Is it possible to experience joy–robust and authentic joy–without experiences of true suffering and/or trauma?
This is the compelling question which Dr. Amy Hollywood of the Harvard Divinity School raises at the end of her The Mystery of Trauma, the Mystery of Joy. Hollywood’s work on trauma and joy is an exploration–through historical psychological and hagiographic lenses and with particular attention to The Life of Christina the Astonishing–of the ways in which human understandings of trauma and joy have been interpreted in relationship to one another by thoughtful communities over time. She invites her audience to consider these relationships boldly and intelligently, inspiring a thirst to know whether and/or how the connections between trauma and joy might be re-imagined, re-theorized, and reworked.
Referencing theorists from Foster to Freud, Hollywood’s paper explores the question of how the ethical injunction to “believe” trauma victims who seek to tell their stories seems to conflict with the ways in which these cases may not actually be “real” as they are reported, as is evidenced in cases of dissociation and Freudian repression. Such ideas imply that the trauma victim stands outside of his or her traumatic experience, or distorts or is not able to accept it. This discrepancy troubles Hollywood insofar as it seems to conflict with our ability to hold trauma narratives as sacred. Out of this impulse of being troubled, she probes the connections within trauma and between trauma and joy via her work with medieval texts.
These questions about trauma come to life when applied to hagiography, accounts of the lives of saints. Using the medieval text of Christina the Astonishing, Hollywood explores the implications of this narrative, in which a desire for God results, for Christina, in a desire for death. In Christina’s story, dramatic bodily suffering gives credence to her words. Insofar as this text has been interpreted in the past, Hollywood posits that Christina might not be seen as capable of bearing witness to the joy of Christ without the backdrop of her traumatic experience. It is this very assumption that she questions. In keeping with the way in which Dr. Barbara Newman of Northwestern University reads texts like this, mental disturbance often gives way to bodily pathologies in women, and this gives them a closer relationship to the divine—they are able to gain, via their sensitivity, a glimpse of another world as a result of the fact that women’s bodies are (as seen in medieval times) weaker and more porous than the bodies of men. In this kind of discourse, the implication is that the trauma these women experience gives them a space in which they may authentically experience divine joy.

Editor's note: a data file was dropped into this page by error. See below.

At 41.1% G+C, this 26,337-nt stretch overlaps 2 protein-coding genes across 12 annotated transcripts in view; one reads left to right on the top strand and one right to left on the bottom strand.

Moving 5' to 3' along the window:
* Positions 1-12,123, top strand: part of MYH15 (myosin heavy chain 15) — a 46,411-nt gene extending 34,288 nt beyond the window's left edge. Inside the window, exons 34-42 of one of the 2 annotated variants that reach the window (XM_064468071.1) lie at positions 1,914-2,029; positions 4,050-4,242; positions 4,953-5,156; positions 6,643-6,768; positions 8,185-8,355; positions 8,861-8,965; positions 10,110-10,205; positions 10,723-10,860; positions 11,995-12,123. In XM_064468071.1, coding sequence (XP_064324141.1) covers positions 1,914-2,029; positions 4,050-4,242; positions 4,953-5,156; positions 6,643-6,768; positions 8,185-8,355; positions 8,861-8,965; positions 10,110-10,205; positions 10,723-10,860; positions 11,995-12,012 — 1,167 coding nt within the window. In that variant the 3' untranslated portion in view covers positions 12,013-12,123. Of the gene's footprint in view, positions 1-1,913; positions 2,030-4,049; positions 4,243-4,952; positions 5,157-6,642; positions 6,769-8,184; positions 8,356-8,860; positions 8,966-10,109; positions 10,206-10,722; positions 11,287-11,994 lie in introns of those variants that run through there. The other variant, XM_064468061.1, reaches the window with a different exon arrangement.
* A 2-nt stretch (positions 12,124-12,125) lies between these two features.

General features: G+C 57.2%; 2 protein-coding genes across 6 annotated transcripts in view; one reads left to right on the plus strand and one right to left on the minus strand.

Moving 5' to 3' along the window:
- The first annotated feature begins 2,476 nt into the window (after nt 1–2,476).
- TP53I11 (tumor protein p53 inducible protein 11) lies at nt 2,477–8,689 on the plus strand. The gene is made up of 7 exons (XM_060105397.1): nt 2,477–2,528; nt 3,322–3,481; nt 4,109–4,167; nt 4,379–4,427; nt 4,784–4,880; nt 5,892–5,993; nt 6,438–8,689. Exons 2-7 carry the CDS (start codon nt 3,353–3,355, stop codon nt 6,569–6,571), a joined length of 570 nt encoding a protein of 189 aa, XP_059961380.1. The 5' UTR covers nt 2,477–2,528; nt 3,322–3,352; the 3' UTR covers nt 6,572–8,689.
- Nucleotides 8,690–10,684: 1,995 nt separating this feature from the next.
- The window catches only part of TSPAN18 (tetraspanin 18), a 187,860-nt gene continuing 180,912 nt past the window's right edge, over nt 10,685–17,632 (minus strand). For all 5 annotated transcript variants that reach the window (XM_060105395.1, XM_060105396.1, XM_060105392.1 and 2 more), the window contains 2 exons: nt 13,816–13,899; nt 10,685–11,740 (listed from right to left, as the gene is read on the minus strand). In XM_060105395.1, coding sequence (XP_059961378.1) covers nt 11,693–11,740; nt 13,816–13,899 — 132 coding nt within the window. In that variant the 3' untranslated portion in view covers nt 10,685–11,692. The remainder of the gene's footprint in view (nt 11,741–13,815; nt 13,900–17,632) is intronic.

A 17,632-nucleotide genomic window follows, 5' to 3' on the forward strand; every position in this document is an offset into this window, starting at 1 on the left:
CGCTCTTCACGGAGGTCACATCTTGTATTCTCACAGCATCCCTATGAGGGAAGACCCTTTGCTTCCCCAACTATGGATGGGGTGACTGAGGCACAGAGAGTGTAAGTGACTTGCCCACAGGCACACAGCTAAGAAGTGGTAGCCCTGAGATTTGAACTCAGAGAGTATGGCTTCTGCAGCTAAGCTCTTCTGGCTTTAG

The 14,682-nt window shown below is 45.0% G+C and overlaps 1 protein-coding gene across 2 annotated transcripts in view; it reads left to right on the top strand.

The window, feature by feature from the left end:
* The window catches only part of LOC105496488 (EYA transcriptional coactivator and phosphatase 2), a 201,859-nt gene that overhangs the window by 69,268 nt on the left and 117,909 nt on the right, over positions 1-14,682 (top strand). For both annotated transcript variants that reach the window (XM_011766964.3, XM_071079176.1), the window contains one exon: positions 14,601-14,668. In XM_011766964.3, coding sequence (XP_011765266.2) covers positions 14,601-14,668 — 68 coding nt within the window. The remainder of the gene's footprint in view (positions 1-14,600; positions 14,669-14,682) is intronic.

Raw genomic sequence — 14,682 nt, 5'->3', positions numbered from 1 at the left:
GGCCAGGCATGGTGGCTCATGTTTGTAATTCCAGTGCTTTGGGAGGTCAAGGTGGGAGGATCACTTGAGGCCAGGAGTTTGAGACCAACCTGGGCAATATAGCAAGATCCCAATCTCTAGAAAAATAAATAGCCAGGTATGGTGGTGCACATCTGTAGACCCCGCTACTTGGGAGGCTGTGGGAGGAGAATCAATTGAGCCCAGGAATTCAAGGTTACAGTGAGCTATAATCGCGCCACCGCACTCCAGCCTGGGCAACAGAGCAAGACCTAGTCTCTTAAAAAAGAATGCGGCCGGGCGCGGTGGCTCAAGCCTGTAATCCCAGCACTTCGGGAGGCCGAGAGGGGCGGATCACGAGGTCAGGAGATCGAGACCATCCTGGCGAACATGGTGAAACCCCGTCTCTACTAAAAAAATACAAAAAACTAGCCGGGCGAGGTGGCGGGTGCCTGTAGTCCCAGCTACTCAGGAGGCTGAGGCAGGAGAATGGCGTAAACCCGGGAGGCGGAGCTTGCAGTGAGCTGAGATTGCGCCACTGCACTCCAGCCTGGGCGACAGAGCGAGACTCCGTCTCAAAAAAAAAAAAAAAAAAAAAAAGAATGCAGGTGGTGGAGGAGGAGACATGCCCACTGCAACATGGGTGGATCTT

Hollywood has serious reservations about Newman’s interpretation, because as a result of such a reading, Christina’s hysteria is only seen as “the real thing” in relationship to the trauma she undergoes during her time as a holy woman deeply suffering. Hollywood is interested in the implications of turning this assumption of intimate relationship between trauma and joy on its head. Even as she is familiar with the ways in which previous scholarship on Christina’s joy (and indeed, joy in general) is seen as dependent in some fundamental way upon trauma, these lenses of analysis also concern her and make her wonder whether this connection is indeed essential to experiencing joy. She questions the necessity of the relationship between the two, and asks whether it might be possible to have true joy without a traumatic element or counterbalance.